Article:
Case roundup

This week’s case roundup

Consultation was ingood time
MSF v Refuge Assurance Plc & another All England Direct (209)
February 2002 EAT

RA and UFI operated as two separate companies and many of their employees
were members of the MSF. Between May and July 1996 RA and UFI were in merger
talks which potentially would reduce staff numbers by around a quarter.

An Integration Steering Group was established to oversee the merger and in
February 1997 the proposed plans were put to the MSF and other unions. By the
time the merger was concluded, 1,777 employees had been made redundant.

In March 1998 the MSF brought an unsuccessful tribunal claim for failure to
consult for the purposes of redundancy. The tribunal held the RA and UFI had
consulted in good time and had complied with Section 188 of the Trade Union and
Labour Relations (Consolidation ) Act 1996.

MSF appealed, arguing that the duty to consult was triggered by nothing more
than a contemplation of collective redundancies and that the Act should be construed
in accordance with Directive 75/129 on collective redundancies.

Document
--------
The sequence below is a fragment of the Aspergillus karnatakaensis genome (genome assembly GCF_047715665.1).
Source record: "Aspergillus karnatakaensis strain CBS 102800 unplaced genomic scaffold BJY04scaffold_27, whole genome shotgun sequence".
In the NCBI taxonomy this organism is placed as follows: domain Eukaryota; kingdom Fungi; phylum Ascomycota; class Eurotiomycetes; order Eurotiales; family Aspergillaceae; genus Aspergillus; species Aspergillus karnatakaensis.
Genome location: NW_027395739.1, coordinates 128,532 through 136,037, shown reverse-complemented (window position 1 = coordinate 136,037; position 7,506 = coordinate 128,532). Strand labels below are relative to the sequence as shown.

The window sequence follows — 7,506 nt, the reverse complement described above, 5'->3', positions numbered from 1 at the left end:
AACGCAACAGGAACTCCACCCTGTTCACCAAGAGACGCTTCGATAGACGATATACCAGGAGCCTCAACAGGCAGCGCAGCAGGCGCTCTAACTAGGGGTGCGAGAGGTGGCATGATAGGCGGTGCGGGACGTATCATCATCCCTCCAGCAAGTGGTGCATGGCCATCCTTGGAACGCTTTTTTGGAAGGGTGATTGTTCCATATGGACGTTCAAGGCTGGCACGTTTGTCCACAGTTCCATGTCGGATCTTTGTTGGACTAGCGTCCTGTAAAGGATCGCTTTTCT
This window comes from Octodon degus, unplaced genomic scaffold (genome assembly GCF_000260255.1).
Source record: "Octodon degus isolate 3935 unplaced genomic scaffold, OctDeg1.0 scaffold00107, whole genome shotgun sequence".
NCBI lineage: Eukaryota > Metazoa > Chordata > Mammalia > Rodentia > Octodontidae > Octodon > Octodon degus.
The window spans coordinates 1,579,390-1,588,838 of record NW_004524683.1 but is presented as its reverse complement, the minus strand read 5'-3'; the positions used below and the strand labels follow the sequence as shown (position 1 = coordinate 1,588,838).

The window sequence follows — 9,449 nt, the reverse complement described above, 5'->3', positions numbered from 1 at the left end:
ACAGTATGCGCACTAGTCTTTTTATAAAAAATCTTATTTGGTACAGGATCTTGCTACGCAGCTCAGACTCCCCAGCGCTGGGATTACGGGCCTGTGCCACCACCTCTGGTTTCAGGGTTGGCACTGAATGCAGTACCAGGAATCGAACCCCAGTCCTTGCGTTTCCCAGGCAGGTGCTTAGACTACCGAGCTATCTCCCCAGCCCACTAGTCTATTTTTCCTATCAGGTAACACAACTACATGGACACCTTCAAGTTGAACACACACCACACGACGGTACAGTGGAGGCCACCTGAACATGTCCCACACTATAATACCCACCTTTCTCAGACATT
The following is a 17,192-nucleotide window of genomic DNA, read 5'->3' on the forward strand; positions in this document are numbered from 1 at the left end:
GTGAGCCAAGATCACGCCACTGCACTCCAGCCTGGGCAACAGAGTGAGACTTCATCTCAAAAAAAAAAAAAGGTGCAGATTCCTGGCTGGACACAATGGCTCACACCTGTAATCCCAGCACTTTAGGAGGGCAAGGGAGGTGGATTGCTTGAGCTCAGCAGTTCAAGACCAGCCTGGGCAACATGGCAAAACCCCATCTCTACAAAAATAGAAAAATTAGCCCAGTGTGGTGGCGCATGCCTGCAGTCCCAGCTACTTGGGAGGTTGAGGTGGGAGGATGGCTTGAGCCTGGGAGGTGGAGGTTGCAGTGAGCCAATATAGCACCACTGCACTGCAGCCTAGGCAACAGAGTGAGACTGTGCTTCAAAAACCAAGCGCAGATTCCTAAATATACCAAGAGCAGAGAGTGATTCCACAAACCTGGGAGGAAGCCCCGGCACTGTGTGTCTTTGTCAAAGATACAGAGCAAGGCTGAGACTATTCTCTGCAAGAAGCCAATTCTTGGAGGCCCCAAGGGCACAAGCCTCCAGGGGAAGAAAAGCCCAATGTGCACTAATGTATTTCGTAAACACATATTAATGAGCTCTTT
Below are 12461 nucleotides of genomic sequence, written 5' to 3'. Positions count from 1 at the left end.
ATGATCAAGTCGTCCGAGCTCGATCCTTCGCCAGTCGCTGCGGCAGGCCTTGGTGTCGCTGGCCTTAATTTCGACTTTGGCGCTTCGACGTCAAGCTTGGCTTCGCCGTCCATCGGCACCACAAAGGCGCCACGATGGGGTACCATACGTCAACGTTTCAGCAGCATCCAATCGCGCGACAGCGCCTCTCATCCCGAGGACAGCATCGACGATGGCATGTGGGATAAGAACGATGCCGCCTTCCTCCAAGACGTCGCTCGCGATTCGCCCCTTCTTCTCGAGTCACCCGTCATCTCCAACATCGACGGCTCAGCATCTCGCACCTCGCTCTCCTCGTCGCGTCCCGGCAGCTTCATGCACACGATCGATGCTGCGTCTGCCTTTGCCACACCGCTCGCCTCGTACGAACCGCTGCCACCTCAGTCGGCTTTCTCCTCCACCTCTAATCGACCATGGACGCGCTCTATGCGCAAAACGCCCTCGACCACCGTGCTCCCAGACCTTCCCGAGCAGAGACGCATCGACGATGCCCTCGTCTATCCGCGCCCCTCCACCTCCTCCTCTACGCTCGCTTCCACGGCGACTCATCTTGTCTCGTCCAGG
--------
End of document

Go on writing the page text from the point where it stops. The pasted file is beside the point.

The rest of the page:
The appeal was dismissed. Applying the requirements of the Directive would
distort Section 188 by imposing additional obligations. On a straightforward
construction of Section 188, there had been no error of law by the tribunal and
consultations had taken place in good time. There is an inference that Section
188 may not comply with the Directive. However, this is a Government issue.

What is a relevant transfer?
Ministry of Defence -v- (1) Carvey & Ors (2) Rentokil Initial
Security Ltd

Carvey and his colleagues were employed by Rentokil as unarmed security
guards at an MOD site but were dismissed by Rentokil when the MOD brought
security back in-house and used an armed security unit.

Carvey claimed he had been made redundant by Rentokil or alternatively, had
transferred to the MOD which had dismissed him unfairly. At a preliminary
hearing the tribunal found that the security service was an ‘economic entity’
which had transferred even though Rentokil’s undertaking was labour intensive
and no assets or employees transferred. The MOD appealed.

The EAT reviewed domestic and ECJ case law and held that while there was an
economic entity it had not been transferred. There was no ‘ECM motive’ (an
intention to avoid the application of Tupe by intentionally not taking on the
employees ) and the MOD’s termination of Rentokil’s contract was motivated by
genuine reasons unrelated to Tupe; specifically, overriding economic reasons
and a desire to employ armed guards.

All relevant circumstances had to be taken into account as a whole and not
individually in isolation and an ‘ECM motive’ was only one factor rather than a
decisive factor.

This is an example of how difficult the current law is. While the conclusion
may give encouragement to some employers, it should be treated with caution.

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